Presented by ACA, Illinois and Women in Camping, the Women in Camp Summit is a three-day professional development event of networking, discussion, and learning designed specifically for female-identifying individuals who work in or in support of camp. This year’s Women in Camp Summit takes place November 4–6 in St. Charles, Illinois.
Camping Magazine asked several of the summit organizers to weigh in on the reasons behind the Women in Camp Summit and the opportunities the event represents:
- Beth Allison, Camp consultant and cofounder of CampHacker
- Ruby Compton, Ruby Outdoors
- Colette Marquardt, executive director, ACA, Illinois
- Kimberly Steiner, membership and program services director, ACA, Illinois
You are coming up on your second Women in Camp Summit now. What was the purpose for creating this event?
Allison: Our first Summit was created to provide a welcoming space for women to connect, ask questions, share stories, discuss concerns, and experience the support of other women. We designed a very intentional three-day summit complete with workshops, keynote addresses, open spaces, and opportunities to eat and play together. Our goal was to provide an environment that encouraged women to stand up and speak and sit down and listen.
What’s different about the format of this summit from other conferences?
Compton: The goal is to have space to discuss the challenges we face, the successes we’ve had, and provide training on how to make the summer camp industry the best workplace it can be. During the summit there are keynotes and development workshops with a focus on the topics that are often prevalent at women-in-leadership events as well as abundant opportunities for small group learning and discussion groups. But all summit attendees are also assigned to a small group, or village. This small group eats at least one meal together each day, so instead of having to sit down and share who you are and where you’re from for the umpteenth time, you can dive right in to meaningful discussion about what you’ve learned or go deeper on getting to know the folks in your village.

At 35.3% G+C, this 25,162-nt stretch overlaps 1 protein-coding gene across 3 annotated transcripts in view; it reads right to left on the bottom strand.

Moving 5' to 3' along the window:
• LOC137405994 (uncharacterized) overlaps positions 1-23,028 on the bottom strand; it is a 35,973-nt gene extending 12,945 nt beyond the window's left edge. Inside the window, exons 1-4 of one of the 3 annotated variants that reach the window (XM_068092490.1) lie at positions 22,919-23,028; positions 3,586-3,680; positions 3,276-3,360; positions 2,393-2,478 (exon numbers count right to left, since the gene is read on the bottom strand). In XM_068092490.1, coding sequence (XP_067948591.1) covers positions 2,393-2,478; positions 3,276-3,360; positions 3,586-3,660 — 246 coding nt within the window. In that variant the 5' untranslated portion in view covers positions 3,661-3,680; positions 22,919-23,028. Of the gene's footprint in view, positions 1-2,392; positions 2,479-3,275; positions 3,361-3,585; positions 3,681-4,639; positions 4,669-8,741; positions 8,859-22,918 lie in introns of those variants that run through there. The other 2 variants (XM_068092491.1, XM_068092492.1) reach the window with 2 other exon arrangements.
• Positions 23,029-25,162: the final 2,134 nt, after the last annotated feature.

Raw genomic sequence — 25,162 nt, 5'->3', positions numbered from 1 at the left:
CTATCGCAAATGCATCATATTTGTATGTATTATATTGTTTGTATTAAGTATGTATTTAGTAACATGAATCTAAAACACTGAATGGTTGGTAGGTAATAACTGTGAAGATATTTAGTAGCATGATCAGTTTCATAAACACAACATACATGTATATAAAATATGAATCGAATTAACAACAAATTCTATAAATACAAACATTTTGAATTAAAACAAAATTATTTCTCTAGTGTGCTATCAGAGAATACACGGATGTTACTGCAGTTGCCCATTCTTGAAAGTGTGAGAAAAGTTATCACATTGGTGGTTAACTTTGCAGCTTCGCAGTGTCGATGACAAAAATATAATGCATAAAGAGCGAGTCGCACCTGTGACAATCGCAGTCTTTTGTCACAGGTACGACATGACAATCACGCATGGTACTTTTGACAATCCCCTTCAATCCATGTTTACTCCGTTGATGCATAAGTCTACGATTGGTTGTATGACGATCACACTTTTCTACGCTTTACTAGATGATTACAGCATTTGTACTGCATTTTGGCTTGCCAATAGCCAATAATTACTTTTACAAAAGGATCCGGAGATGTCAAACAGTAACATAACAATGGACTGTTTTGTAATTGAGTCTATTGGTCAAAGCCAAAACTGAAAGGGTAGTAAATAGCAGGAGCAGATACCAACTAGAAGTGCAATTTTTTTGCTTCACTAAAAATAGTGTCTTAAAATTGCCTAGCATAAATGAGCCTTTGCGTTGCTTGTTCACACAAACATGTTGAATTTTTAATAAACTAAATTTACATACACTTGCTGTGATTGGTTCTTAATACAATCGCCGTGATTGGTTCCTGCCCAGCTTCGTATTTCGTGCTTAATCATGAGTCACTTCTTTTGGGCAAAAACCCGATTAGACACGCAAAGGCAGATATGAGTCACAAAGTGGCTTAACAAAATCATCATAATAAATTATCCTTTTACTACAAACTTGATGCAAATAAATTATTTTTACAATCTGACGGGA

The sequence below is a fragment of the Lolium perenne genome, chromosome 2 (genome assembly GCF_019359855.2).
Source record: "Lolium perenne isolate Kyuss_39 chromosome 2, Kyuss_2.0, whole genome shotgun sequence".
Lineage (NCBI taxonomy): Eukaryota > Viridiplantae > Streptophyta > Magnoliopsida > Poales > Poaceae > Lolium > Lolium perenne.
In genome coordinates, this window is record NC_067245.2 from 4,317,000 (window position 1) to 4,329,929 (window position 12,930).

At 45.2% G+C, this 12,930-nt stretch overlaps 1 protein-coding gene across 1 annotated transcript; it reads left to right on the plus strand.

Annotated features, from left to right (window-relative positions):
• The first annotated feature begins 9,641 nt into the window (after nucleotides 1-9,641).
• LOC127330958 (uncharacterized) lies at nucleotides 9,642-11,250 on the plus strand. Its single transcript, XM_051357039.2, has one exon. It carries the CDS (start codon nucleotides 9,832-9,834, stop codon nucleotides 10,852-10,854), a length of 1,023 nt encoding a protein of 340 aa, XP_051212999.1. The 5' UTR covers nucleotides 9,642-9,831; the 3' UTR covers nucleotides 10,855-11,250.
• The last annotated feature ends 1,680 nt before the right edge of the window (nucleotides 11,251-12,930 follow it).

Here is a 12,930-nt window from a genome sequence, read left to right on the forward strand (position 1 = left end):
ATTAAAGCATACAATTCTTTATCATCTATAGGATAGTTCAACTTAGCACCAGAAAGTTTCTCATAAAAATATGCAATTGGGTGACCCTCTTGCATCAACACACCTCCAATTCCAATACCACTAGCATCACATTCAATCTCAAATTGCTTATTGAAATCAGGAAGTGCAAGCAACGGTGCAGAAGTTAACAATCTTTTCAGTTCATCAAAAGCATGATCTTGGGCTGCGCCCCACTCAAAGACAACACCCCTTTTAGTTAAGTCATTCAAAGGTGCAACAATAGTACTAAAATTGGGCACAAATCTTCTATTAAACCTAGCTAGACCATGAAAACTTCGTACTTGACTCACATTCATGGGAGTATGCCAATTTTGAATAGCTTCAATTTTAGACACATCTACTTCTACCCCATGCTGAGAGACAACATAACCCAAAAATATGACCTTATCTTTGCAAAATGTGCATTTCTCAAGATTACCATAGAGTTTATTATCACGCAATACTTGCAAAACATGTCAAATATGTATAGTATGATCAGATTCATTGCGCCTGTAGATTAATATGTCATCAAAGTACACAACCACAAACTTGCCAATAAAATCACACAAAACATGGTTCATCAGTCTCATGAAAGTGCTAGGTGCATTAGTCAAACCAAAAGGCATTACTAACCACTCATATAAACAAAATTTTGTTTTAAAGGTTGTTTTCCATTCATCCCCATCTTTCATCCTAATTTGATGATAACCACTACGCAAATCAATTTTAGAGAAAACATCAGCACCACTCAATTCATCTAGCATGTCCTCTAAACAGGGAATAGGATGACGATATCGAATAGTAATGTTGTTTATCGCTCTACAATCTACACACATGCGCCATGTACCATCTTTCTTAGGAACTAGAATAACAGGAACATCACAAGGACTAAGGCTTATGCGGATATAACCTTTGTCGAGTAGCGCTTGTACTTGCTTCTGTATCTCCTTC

Why do you feel a summit that focuses on the role of women in camp is important?
Allison: Just like in any other industry, there are occasions when it is important for women to gather, to learn from one another, and to create networks of support. It gives us the opportunity to challenge what we know, to champion gender equality, and to celebrate our commonalities and differences. Having this time apart allows us to have open and candid discussion, to feel confident in sharing our struggles, and to inspire one another.